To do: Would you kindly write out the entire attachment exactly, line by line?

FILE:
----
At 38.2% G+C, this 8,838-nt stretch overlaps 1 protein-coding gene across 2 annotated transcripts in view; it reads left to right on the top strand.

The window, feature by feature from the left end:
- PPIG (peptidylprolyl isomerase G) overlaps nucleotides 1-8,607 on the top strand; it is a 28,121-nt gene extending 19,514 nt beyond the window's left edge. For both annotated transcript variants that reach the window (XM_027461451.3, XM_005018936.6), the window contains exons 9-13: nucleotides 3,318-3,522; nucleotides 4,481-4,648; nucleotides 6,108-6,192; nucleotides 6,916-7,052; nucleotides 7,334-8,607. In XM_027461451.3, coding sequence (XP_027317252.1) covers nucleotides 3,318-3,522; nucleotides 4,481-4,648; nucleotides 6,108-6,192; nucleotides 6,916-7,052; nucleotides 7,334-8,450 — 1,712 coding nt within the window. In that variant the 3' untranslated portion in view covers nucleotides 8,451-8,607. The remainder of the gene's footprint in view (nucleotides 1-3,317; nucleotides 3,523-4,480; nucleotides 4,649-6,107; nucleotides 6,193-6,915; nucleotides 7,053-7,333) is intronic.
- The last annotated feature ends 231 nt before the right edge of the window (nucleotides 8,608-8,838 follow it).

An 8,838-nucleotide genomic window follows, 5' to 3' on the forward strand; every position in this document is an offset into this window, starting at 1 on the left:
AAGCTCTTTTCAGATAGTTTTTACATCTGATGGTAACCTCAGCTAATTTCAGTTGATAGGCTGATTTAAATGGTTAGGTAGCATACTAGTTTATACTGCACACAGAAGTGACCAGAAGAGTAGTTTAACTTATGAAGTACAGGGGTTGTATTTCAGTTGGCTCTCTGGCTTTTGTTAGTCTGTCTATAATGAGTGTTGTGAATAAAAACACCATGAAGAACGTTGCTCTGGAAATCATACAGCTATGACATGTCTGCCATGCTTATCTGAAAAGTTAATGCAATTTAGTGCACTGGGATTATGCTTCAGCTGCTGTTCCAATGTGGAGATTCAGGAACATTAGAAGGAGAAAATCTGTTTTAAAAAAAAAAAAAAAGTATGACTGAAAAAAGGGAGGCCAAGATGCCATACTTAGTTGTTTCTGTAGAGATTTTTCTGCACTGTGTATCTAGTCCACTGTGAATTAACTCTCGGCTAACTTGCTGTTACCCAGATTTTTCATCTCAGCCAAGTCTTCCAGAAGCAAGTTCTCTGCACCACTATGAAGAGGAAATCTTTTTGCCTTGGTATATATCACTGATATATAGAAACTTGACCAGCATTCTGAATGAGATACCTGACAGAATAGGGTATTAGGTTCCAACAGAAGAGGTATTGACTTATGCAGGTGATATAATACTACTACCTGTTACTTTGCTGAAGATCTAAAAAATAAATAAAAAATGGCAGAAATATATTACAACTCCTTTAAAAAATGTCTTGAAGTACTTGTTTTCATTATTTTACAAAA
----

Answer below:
At 38.2% G+C, this 8,838-nt stretch overlaps 1 protein-coding gene across 2 annotated transcripts in view; it reads left to right on the top strand.

The window, feature by feature from the left end:
- PPIG (peptidylprolyl isomerase G) overlaps nucleotides 1-8,607 on the top strand; it is a 28,121-nt gene extending 19,514 nt beyond the window's left edge. For both annotated transcript variants that reach the window (XM_027461451.3, XM_005018936.6), the window contains exons 9-13: nucleotides 3,318-3,522; nucleotides 4,481-4,648; nucleotides 6,108-6,192; nucleotides 6,916-7,052; nucleotides 7,334-8,607. In XM_027461451.3, coding sequence (XP_027317252.1) covers nucleotides 3,318-3,522; nucleotides 4,481-4,648; nucleotides 6,108-6,192; nucleotides 6,916-7,052; nucleotides 7,334-8,450 — 1,712 coding nt within the window. In that variant the 3' untranslated portion in view covers nucleotides 8,451-8,607. The remainder of the gene's footprint in view (nucleotides 1-3,317; nucleotides 3,523-4,480; nucleotides 4,649-6,107; nucleotides 6,193-6,915; nucleotides 7,053-7,333) is intronic.
- The last annotated feature ends 231 nt before the right edge of the window (nucleotides 8,608-8,838 follow it).

An 8,838-nucleotide genomic window follows, 5' to 3' on the forward strand; every position in this document is an offset into this window, starting at 1 on the left:
AAGCTCTTTTCAGATAGTTTTTACATCTGATGGTAACCTCAGCTAATTTCAGTTGATAGGCTGATTTAAATGGTTAGGTAGCATACTAGTTTATACTGCACACAGAAGTGACCAGAAGAGTAGTTTAACTTATGAAGTACAGGGGTTGTATTTCAGTTGGCTCTCTGGCTTTTGTTAGTCTGTCTATAATGAGTGTTGTGAATAAAAACACCATGAAGAACGTTGCTCTGGAAATCATACAGCTATGACATGTCTGCCATGCTTATCTGAAAAGTTAATGCAATTTAGTGCACTGGGATTATGCTTCAGCTGCTGTTCCAATGTGGAGATTCAGGAACATTAGAAGGAGAAAATCTGTTTTAAAAAAAAAAAAAAAGTATGACTGAAAAAAGGGAGGCCAAGATGCCATACTTAGTTGTTTCTGTAGAGATTTTTCTGCACTGTGTATCTAGTCCACTGTGAATTAACTCTCGGCTAACTTGCTGTTACCCAGATTTTTCATCTCAGCCAAGTCTTCCAGAAGCAAGTTCTCTGCACCACTATGAAGAGGAAATCTTTTTGCCTTGGTATATATCACTGATATATAGAAACTTGACCAGCATTCTGAATGAGATACCTGACAGAATAGGGTATTAGGTTCCAACAGAAGAGGTATTGACTTATGCAGGTGATATAATACTACTACCTGTTACTTTGCTGAAGATCTAAAAAATAAATAAAAAATGGCAGAAATATATTACAACTCCTTTAAAAAATGTCTTGAAGTACTTGTTTTCATTATTTTACAAAA